From the Ground Up by Sara Wright

As a 76 year old feminist who lives alone (except for animals) I have been struck by some recent experiences I have had with kind men, men that I would call “Mothers’ sons”. Overall, throughout my life I have had negative experiences with males beginning, of course, with my own father, which is why I eventually made the choice about 30 years ago to live alone.

 These Mothers’ sons seem to have little or no interest in power or control but appear to live by another code, one that is not predicated on domination. As this prose poem indicates one such man is replacing the rotting timbers in my house, a difficult and labor – intensive job for one person. He is working alone, not out of choice, but because he cannot find one person who isn’t busy building million dollar houses for outrageous sums of money that are sprouting up like weeds in Western Maine. I have been looking for someone to do the work for five long years without success, and with a growing sense of desperation. Because it is men like these that we need to help restructure our toxic culture my burning question for the readers of FAR is how do we help create and support men like this one?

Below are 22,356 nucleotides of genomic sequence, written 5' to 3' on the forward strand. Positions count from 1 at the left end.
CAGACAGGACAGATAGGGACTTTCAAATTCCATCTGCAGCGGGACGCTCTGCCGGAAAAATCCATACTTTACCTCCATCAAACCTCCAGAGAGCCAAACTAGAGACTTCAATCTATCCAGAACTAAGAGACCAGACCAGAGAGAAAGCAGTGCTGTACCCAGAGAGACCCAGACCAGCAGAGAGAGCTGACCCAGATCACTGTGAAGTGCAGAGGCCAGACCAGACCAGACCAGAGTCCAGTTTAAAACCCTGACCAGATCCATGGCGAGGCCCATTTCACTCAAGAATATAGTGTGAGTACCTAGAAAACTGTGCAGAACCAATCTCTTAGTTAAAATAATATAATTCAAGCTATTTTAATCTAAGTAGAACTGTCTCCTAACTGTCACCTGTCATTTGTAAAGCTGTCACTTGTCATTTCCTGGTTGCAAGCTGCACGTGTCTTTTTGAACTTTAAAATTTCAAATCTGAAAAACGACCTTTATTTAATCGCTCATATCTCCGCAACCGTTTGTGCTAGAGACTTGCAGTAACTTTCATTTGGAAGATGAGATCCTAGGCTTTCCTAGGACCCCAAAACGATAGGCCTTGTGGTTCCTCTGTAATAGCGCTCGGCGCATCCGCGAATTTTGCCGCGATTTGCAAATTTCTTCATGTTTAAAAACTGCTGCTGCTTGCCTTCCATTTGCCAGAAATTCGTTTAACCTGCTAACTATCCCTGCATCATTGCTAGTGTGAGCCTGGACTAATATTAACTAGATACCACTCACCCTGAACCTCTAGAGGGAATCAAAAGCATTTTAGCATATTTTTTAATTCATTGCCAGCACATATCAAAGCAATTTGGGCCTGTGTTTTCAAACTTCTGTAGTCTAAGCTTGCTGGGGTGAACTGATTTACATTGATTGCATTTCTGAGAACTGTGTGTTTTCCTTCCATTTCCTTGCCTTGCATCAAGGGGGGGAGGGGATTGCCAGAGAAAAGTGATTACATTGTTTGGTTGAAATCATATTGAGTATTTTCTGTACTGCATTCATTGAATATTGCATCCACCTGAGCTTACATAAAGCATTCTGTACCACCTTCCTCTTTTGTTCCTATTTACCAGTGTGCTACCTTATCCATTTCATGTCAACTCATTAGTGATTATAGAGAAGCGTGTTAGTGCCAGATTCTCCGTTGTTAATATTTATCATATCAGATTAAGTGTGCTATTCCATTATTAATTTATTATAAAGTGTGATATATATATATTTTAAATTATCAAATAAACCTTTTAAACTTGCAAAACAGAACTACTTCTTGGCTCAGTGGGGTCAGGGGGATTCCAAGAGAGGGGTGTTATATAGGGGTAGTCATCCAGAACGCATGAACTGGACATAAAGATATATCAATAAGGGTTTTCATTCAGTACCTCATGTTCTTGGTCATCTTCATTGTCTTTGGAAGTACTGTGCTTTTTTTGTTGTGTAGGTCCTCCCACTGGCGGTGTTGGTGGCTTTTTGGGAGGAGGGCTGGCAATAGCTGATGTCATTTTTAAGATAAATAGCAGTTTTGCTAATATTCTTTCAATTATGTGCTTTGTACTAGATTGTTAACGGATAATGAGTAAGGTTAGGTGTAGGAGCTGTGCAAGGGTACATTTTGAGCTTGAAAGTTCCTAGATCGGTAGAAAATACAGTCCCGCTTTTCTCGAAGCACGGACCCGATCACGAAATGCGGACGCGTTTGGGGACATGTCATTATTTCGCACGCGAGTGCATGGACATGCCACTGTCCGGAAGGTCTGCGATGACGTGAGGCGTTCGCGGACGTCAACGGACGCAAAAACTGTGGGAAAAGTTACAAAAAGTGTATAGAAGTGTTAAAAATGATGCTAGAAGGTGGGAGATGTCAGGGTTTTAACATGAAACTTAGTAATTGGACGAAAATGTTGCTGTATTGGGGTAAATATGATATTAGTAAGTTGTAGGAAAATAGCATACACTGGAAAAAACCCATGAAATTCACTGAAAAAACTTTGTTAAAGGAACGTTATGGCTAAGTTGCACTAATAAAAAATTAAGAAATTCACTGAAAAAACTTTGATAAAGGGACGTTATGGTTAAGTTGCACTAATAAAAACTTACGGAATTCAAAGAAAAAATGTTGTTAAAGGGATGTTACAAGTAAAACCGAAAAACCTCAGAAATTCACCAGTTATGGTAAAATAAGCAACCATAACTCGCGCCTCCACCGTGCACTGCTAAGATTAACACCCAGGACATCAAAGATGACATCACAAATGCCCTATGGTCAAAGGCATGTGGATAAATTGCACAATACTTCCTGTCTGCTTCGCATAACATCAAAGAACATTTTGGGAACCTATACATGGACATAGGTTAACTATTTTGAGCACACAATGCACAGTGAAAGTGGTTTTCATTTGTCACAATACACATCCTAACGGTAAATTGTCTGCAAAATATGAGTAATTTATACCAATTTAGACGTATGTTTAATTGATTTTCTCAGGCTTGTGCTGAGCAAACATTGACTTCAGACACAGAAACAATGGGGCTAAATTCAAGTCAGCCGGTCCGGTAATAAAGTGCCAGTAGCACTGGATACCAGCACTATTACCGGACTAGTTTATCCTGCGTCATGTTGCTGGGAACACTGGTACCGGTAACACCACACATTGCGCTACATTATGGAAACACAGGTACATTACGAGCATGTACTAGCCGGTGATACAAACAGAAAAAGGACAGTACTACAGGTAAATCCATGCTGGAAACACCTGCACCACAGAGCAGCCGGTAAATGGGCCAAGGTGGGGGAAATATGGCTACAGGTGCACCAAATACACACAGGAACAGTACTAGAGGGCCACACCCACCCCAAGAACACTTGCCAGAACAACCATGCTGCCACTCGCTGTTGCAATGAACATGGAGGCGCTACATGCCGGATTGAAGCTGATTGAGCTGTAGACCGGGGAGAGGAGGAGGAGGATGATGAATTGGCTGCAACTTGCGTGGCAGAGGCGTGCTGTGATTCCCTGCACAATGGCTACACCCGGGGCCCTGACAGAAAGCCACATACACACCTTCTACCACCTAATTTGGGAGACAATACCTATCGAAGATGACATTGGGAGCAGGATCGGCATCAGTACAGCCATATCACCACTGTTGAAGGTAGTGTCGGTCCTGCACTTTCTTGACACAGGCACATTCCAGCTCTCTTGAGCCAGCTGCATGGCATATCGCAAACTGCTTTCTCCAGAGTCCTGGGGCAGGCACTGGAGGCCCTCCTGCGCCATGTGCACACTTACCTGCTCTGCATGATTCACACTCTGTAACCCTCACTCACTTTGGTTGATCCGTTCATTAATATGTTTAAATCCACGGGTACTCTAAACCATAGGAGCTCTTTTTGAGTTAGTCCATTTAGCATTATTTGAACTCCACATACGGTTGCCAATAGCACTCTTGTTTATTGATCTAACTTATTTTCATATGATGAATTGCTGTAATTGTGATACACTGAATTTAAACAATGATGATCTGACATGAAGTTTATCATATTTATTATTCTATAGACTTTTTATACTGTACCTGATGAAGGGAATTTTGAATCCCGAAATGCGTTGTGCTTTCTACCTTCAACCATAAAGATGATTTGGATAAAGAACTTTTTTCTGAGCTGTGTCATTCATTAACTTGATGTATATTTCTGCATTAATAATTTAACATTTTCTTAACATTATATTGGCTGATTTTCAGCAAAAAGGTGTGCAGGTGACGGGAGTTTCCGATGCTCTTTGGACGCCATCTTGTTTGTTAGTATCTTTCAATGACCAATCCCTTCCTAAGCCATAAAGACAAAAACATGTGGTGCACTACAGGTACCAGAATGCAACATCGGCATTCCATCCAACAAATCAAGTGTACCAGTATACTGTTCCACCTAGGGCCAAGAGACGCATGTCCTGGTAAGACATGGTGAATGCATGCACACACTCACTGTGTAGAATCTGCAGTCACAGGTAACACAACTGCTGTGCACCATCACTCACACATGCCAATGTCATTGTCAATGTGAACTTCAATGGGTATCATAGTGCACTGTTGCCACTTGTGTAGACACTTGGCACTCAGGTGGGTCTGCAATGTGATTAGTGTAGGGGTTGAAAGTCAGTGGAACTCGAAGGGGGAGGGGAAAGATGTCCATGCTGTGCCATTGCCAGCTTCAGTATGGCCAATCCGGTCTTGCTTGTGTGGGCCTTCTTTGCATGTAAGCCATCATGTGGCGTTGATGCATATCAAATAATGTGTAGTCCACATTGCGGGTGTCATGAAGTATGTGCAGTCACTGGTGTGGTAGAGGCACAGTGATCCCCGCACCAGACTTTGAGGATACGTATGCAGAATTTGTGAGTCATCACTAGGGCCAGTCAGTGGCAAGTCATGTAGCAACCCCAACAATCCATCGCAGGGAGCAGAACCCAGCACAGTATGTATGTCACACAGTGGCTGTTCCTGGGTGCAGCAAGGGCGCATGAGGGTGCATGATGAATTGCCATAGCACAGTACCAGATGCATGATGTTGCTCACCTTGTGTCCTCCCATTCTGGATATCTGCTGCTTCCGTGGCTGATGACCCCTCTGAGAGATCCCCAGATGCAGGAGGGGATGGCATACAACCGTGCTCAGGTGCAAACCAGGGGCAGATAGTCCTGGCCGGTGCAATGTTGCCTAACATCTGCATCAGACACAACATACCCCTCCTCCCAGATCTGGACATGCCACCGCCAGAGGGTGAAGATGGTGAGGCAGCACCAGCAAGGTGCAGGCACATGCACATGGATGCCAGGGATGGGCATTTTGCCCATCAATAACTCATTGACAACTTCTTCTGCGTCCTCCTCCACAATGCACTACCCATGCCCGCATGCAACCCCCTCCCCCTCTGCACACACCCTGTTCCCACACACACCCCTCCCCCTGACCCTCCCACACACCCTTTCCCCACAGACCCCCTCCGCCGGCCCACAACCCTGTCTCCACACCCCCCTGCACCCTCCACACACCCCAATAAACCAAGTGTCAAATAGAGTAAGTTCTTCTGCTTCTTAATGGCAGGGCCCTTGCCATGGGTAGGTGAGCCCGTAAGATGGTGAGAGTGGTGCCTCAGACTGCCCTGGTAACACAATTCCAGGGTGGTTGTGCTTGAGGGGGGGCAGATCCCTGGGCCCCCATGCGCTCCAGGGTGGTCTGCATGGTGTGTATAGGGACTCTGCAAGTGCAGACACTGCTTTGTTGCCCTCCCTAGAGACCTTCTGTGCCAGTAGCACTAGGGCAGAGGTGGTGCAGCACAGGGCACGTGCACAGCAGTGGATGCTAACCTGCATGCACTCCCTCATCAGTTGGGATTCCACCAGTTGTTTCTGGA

Continue reading “From the Ground Up by Sara Wright”

Bears and Radical Ecology by Sara Wright

My friend

As an eco feminist I am deeply concerned with the loss of the animals I love. One of these is the Black bear whose visits are becoming more and more scarce as the forest around me disappears. The bear in this poem is unlike the bears I used to know in that he is terrified of me. When I first fell in love with bears it was because they embodied the soul and body of the Great Mother in a way that was meaningful to me. It is no accident that Black bears were honored as great healers by Indigenous peoples around the globe. The first images of them appeared on cave walls approximately 50,000 years ago.

Visionary Night

A furry
 shadow –
ever dimming vision –
did I imagine
The woods
are needled –
 Bare twigs
 stick out,
pine spears 
behind Her. 
Mother Tree –
She who 
sheltered his kin.
 He thinks
rough elephantine
 arms will
protection from
his greatest threat –
human supremacy.
I cry out in desperation:
“I am not one of them”.
(this woman who loves bears)

Continue reading “Bears and Radical Ecology by Sara Wright”

Bareskin by Sara Wright

My friend

When we meet
our deep
brown eyes
mirror a
mutual need
for light
to penetrate
human darkness.

Your eyes are
wary and fearful;
Mine hunger
for your touch.
I cry out softly
“Don’t be afraid…
I love you”.

We share
a haunted skin –
hunted down
by Difference.
You are slaughtered
by men with guns.
I am knifed by wounding
man words,
– boy threats,
a ‘gift’ of a still warm
grouse – her neck twisted
and broken – dropped
at my door.

There are so many ways
to kill an animal.

You have shiny black fur
and my skin is light
but our senses scream
as one
in torment –
our bodies feel
the earth moving
under our feet.
We have no place
left to go –
no hope of peace.
What’s left?
to endure.


Working notes: